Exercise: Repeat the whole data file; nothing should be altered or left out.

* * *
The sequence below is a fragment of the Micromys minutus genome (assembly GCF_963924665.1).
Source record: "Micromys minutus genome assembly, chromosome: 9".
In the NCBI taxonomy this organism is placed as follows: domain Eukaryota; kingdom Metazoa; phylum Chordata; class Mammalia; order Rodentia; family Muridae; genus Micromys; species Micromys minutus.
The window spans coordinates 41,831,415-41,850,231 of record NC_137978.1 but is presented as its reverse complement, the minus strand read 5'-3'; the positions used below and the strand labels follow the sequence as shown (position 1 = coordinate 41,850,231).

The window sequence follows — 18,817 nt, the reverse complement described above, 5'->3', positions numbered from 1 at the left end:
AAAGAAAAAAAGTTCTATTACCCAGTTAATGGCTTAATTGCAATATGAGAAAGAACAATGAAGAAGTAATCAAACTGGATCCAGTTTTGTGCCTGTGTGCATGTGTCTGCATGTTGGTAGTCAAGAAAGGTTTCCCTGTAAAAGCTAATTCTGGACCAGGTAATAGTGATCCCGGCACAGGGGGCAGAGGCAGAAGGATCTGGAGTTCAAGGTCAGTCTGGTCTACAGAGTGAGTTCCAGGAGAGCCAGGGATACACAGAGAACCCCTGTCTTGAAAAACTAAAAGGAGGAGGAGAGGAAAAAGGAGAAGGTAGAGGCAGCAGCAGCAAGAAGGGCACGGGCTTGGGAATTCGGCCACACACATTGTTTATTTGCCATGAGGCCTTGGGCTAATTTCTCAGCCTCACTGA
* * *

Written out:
The sequence below is a fragment of the Micromys minutus genome (assembly GCF_963924665.1).
Source record: "Micromys minutus genome assembly, chromosome: 9".
In the NCBI taxonomy this organism is placed as follows: domain Eukaryota; kingdom Metazoa; phylum Chordata; class Mammalia; order Rodentia; family Muridae; genus Micromys; species Micromys minutus.
The window spans coordinates 41,831,415-41,850,231 of record NC_137978.1 but is presented as its reverse complement, the minus strand read 5'-3'; the positions used below and the strand labels follow the sequence as shown (position 1 = coordinate 41,850,231).

The window sequence follows — 18,817 nt, the reverse complement described above, 5'->3', positions numbered from 1 at the left end:
AAAGAAAAAAAGTTCTATTACCCAGTTAATGGCTTAATTGCAATATGAGAAAGAACAATGAAGAAGTAATCAAACTGGATCCAGTTTTGTGCCTGTGTGCATGTGTCTGCATGTTGGTAGTCAAGAAAGGTTTCCCTGTAAAAGCTAATTCTGGACCAGGTAATAGTGATCCCGGCACAGGGGGCAGAGGCAGAAGGATCTGGAGTTCAAGGTCAGTCTGGTCTACAGAGTGAGTTCCAGGAGAGCCAGGGATACACAGAGAACCCCTGTCTTGAAAAACTAAAAGGAGGAGGAGAGGAAAAAGGAGAAGGTAGAGGCAGCAGCAGCAAGAAGGGCACGGGCTTGGGAATTCGGCCACACACATTGTTTATTTGCCATGAGGCCTTGGGCTAATTTCTCAGCCTCACTGA